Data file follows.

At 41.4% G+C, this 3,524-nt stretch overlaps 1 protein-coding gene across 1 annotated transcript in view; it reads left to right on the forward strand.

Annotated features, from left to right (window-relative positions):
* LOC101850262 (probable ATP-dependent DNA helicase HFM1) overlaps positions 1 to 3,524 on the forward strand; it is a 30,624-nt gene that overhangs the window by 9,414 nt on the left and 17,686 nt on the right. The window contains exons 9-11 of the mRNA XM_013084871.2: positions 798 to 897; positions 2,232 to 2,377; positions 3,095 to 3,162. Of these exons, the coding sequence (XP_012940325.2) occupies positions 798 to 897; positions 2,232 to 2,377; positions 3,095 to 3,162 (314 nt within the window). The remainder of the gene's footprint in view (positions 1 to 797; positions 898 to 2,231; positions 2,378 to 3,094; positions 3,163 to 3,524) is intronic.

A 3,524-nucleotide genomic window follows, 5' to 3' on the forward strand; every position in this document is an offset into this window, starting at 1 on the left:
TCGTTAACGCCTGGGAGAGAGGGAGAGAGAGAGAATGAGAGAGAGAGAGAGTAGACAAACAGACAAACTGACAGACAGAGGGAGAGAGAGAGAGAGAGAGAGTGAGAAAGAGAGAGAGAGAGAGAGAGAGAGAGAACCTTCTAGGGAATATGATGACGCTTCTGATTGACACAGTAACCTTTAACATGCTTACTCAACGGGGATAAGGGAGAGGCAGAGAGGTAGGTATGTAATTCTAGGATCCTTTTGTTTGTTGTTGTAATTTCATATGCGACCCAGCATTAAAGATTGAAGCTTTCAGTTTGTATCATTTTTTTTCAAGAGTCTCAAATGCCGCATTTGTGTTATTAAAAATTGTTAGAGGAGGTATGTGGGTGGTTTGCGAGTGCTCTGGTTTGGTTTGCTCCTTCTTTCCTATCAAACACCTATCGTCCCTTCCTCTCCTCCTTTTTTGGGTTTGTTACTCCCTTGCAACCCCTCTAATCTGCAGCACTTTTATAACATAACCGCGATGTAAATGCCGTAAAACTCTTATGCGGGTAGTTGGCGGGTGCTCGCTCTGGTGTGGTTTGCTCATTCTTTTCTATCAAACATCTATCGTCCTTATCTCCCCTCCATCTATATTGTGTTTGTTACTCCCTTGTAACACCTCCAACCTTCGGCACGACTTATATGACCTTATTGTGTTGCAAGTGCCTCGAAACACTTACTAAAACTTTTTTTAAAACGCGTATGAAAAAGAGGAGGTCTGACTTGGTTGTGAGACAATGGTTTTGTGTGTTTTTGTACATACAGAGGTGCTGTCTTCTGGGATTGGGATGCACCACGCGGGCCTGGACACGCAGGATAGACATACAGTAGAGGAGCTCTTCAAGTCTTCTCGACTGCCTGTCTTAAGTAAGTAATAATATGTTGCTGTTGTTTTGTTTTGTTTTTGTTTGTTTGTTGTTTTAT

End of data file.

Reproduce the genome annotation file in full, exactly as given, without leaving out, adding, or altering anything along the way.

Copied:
At 41.4% G+C, this 3,524-nt stretch overlaps 1 protein-coding gene across 1 annotated transcript in view; it reads left to right on the forward strand.

Annotated features, from left to right (window-relative positions):
* LOC101850262 (probable ATP-dependent DNA helicase HFM1) overlaps positions 1 to 3,524 on the forward strand; it is a 30,624-nt gene that overhangs the window by 9,414 nt on the left and 17,686 nt on the right. The window contains exons 9-11 of the mRNA XM_013084871.2: positions 798 to 897; positions 2,232 to 2,377; positions 3,095 to 3,162. Of these exons, the coding sequence (XP_012940325.2) occupies positions 798 to 897; positions 2,232 to 2,377; positions 3,095 to 3,162 (314 nt within the window). The remainder of the gene's footprint in view (positions 1 to 797; positions 898 to 2,231; positions 2,378 to 3,094; positions 3,163 to 3,524) is intronic.

A 3,524-nucleotide genomic window follows, 5' to 3' on the forward strand; every position in this document is an offset into this window, starting at 1 on the left:
TCGTTAACGCCTGGGAGAGAGGGAGAGAGAGAGAATGAGAGAGAGAGAGAGTAGACAAACAGACAAACTGACAGACAGAGGGAGAGAGAGAGAGAGAGAGAGTGAGAAAGAGAGAGAGAGAGAGAGAGAGAGAGAACCTTCTAGGGAATATGATGACGCTTCTGATTGACACAGTAACCTTTAACATGCTTACTCAACGGGGATAAGGGAGAGGCAGAGAGGTAGGTATGTAATTCTAGGATCCTTTTGTTTGTTGTTGTAATTTCATATGCGACCCAGCATTAAAGATTGAAGCTTTCAGTTTGTATCATTTTTTTTCAAGAGTCTCAAATGCCGCATTTGTGTTATTAAAAATTGTTAGAGGAGGTATGTGGGTGGTTTGCGAGTGCTCTGGTTTGGTTTGCTCCTTCTTTCCTATCAAACACCTATCGTCCCTTCCTCTCCTCCTTTTTTGGGTTTGTTACTCCCTTGCAACCCCTCTAATCTGCAGCACTTTTATAACATAACCGCGATGTAAATGCCGTAAAACTCTTATGCGGGTAGTTGGCGGGTGCTCGCTCTGGTGTGGTTTGCTCATTCTTTTCTATCAAACATCTATCGTCCTTATCTCCCCTCCATCTATATTGTGTTTGTTACTCCCTTGTAACACCTCCAACCTTCGGCACGACTTATATGACCTTATTGTGTTGCAAGTGCCTCGAAACACTTACTAAAACTTTTTTTAAAACGCGTATGAAAAAGAGGAGGTCTGACTTGGTTGTGAGACAATGGTTTTGTGTGTTTTTGTACATACAGAGGTGCTGTCTTCTGGGATTGGGATGCACCACGCGGGCCTGGACACGCAGGATAGACATACAGTAGAGGAGCTCTTCAAGTCTTCTCGACTGCCTGTCTTAAGTAAGTAATAATATGTTGCTGTTGTTTTGTTTTGTTTTTGTTTGTTTGTTGTTTTAT